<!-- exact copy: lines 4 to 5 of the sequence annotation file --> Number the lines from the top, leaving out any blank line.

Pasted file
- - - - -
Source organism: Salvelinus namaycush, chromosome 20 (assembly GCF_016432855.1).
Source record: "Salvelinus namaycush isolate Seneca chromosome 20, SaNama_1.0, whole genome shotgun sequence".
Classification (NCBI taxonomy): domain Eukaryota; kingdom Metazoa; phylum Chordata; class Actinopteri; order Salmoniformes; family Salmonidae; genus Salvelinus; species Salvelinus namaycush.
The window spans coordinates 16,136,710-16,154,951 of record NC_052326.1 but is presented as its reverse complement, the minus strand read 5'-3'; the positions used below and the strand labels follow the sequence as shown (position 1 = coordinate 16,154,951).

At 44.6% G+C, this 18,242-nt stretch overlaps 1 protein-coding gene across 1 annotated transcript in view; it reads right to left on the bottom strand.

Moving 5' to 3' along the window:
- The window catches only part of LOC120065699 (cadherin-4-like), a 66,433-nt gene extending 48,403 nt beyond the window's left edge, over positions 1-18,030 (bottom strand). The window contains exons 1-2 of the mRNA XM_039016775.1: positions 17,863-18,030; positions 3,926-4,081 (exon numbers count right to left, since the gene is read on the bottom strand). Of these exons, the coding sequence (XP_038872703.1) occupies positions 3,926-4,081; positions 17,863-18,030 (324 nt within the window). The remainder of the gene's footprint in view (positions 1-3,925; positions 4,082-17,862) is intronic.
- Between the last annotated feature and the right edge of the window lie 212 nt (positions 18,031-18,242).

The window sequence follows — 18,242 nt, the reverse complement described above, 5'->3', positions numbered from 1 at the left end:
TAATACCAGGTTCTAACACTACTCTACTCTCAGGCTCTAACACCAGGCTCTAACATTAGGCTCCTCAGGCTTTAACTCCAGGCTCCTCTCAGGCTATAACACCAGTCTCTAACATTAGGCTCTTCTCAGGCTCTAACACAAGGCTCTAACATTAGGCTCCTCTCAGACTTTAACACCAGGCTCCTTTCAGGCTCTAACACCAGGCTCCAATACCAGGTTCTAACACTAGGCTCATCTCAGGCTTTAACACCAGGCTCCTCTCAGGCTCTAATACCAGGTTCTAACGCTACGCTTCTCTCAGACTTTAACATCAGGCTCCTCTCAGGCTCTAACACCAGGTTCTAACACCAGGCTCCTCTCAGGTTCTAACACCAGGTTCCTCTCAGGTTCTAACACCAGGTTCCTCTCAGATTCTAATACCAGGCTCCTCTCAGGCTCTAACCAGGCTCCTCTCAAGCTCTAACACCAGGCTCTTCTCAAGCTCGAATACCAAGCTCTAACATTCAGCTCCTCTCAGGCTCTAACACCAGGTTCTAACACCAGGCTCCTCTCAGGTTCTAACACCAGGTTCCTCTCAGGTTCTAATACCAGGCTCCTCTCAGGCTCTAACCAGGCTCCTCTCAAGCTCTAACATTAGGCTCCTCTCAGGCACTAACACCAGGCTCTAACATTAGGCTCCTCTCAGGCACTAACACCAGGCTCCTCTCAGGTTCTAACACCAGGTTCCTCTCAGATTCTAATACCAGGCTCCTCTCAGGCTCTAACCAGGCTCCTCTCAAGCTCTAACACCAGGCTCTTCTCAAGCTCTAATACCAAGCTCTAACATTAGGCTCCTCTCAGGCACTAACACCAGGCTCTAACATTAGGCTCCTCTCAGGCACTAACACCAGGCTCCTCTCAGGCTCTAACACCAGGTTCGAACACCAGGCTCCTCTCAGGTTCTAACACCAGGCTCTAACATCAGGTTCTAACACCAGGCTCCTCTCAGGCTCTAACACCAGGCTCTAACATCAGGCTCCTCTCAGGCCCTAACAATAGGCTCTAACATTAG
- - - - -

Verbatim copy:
The window spans coordinates 16,136,710-16,154,951 of record NC_052326.1 but is presented as its reverse complement, the minus strand read 5'-3'; the positions used below and the strand labels follow the sequence as shown (position 1 = coordinate 16,154,951).

At 44.6% G+C, this 18,242-nt stretch overlaps 1 protein-coding gene across 1 annotated transcript in view; it reads right to left on the bottom strand.